The Africa Report - - CONTENTS - In­ter­view by Mark An­der­son in Nairobi

Raila Odinga, pres­i­den­tial can­di­date, Nasa, Kenya

Vet­eran Kenyan op­po­si­tion­ist talks to The Africa Re­port about the Supreme Court’s his­tor­i­cal de­ci­sion to throw out the re­sult of the 8 Au­gust pres­i­den­tial vote “The in­ter­na­tional com­mu­nity should take this as a good les­son”

Kenya’s Supreme Court an­nounced on 1 Septem­ber that it had an­nulled the re­sult of the Au­gust pres­i­den­tial elec­tion that handed vic­tory to the in­cum­bent, Pres­i­dent Uhuru Keny­atta, say­ing there were ir­reg­u­lar­i­ties and vi­o­la­tions of the law. Chal­lenger Raila Odinga will face off against Keny­atta for the third time in Oc­to­ber and says that he will not sit by and watch the same mis­takes be made again.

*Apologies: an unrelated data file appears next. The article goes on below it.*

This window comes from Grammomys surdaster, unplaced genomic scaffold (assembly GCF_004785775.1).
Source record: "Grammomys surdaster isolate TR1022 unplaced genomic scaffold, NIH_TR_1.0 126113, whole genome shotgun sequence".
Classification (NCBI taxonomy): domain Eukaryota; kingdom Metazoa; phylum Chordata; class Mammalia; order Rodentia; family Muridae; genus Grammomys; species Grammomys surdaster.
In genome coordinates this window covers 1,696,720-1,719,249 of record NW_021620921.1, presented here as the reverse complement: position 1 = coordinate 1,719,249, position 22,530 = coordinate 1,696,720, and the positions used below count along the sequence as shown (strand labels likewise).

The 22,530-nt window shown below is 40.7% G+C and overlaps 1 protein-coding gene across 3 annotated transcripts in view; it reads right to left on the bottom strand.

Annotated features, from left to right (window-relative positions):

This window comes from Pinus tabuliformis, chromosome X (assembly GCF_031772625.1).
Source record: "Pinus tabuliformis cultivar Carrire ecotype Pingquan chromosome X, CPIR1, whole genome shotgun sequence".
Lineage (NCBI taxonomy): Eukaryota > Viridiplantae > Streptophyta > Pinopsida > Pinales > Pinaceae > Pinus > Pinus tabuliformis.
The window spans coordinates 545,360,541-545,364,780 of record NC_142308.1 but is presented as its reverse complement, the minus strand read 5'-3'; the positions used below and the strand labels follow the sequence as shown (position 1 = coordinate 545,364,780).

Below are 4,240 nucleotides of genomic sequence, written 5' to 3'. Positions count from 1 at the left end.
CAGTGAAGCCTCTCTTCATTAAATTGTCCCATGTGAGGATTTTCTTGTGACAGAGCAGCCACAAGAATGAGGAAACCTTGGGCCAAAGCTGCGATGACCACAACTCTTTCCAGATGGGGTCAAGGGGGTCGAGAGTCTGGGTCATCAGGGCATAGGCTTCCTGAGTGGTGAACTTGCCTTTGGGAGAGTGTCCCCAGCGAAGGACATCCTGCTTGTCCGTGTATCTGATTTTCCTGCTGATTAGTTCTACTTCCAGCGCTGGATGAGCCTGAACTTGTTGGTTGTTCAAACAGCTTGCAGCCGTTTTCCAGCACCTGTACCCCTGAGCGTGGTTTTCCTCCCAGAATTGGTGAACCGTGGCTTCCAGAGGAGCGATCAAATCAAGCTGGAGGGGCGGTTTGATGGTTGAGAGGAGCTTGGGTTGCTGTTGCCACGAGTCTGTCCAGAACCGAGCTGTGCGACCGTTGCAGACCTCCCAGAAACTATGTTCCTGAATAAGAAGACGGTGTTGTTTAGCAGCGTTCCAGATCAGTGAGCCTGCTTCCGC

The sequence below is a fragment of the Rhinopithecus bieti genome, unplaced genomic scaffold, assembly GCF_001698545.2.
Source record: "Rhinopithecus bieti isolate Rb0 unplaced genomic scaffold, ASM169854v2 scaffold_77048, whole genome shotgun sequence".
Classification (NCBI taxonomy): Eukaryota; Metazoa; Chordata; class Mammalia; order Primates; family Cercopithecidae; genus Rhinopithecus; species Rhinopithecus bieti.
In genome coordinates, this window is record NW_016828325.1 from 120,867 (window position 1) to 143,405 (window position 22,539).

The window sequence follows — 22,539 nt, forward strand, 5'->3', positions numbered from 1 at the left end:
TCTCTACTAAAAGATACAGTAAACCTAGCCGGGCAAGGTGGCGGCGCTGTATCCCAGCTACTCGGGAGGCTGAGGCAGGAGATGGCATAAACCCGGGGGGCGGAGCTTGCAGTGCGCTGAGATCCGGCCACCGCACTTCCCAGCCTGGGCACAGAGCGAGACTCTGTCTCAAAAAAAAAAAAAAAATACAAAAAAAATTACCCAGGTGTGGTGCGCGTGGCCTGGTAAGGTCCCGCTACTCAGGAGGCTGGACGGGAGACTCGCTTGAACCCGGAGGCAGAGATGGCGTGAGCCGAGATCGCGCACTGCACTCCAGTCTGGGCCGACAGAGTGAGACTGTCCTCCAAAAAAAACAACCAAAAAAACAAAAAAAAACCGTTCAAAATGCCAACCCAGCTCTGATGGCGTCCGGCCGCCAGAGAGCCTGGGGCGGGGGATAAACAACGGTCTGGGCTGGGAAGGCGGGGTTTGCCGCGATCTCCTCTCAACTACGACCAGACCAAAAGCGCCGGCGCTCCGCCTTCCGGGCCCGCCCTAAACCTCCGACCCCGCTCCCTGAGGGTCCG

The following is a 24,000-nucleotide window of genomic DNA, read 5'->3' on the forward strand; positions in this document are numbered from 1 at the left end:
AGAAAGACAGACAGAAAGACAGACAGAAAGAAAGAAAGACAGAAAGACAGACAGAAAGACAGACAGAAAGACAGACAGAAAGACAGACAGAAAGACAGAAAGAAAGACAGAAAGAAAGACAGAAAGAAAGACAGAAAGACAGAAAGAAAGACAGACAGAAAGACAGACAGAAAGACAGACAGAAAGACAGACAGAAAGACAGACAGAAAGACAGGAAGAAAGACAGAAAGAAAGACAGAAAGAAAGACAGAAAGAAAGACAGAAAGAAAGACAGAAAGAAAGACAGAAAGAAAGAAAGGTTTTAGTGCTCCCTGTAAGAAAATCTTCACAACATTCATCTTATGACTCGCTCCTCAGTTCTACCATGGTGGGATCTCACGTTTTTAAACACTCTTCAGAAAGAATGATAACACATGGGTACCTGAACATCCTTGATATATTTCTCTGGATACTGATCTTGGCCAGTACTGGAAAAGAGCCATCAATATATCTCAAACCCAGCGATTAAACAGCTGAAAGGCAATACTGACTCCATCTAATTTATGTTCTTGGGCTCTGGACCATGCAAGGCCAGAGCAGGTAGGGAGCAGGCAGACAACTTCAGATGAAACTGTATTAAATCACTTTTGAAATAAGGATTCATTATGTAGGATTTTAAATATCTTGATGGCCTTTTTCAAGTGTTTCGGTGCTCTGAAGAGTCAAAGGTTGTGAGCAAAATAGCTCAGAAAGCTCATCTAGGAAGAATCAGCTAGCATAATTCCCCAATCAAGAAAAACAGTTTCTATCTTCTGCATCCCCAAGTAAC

TAR: How does the Supreme Court rul­ing to an­nul the 8 Au­gust elec­tion make you feel? RAILA ODINGA: I think it’s for the first time, not only in Kenya but in Africa, that a supreme court has had the courage to come out and make a bold state­ment that the elec­tions were not con­ducted in ac­cor­dance with the con­sti­tu­tion. I have been ob­serv­ing elec­tions in other African coun­tries, and I know that this has been hap­pen­ing in so many of our African coun­tries. And the ob­servers have never had the courage to cry foul. That’s why they say that the Kenya rul­ing is his­toric […]. It has ush­ered the con­ti­nent into a new era al­to­gether. Im­me­di­ately af­ter the elec­tion you said that you would not go to court. Why did you say that? In the last elec­tions, in 2013, the sit­u­a­tion was sim­i­lar but we did not win our ap­peal. We were not able to gather the ev­i­dence fast enough. Why? Be­cause the In­de­pen­dent Elec­toral and Bound­aries Com­mis­sion (IEBC) re­fused to al­low us ac­cess to their records. And the time was tick­ing be­cause the pe­riod is very short. […] But this time round we had agents in most parts of the coun­try, and we also had tal­ly­ing cen­tres. First we wanted to give our ev­i­dence to some­body else like the Africa Cen­tre for Open Gov­er­nance (AFRICOG) or the Kenya Hu­man Rights Com­mis­sion (KHRC). Re­mem­ber when the po­lice stormed the of­fices of AFRICOG and the KHRC and said they had not paid taxes? So we said, in that case we will go our­selves.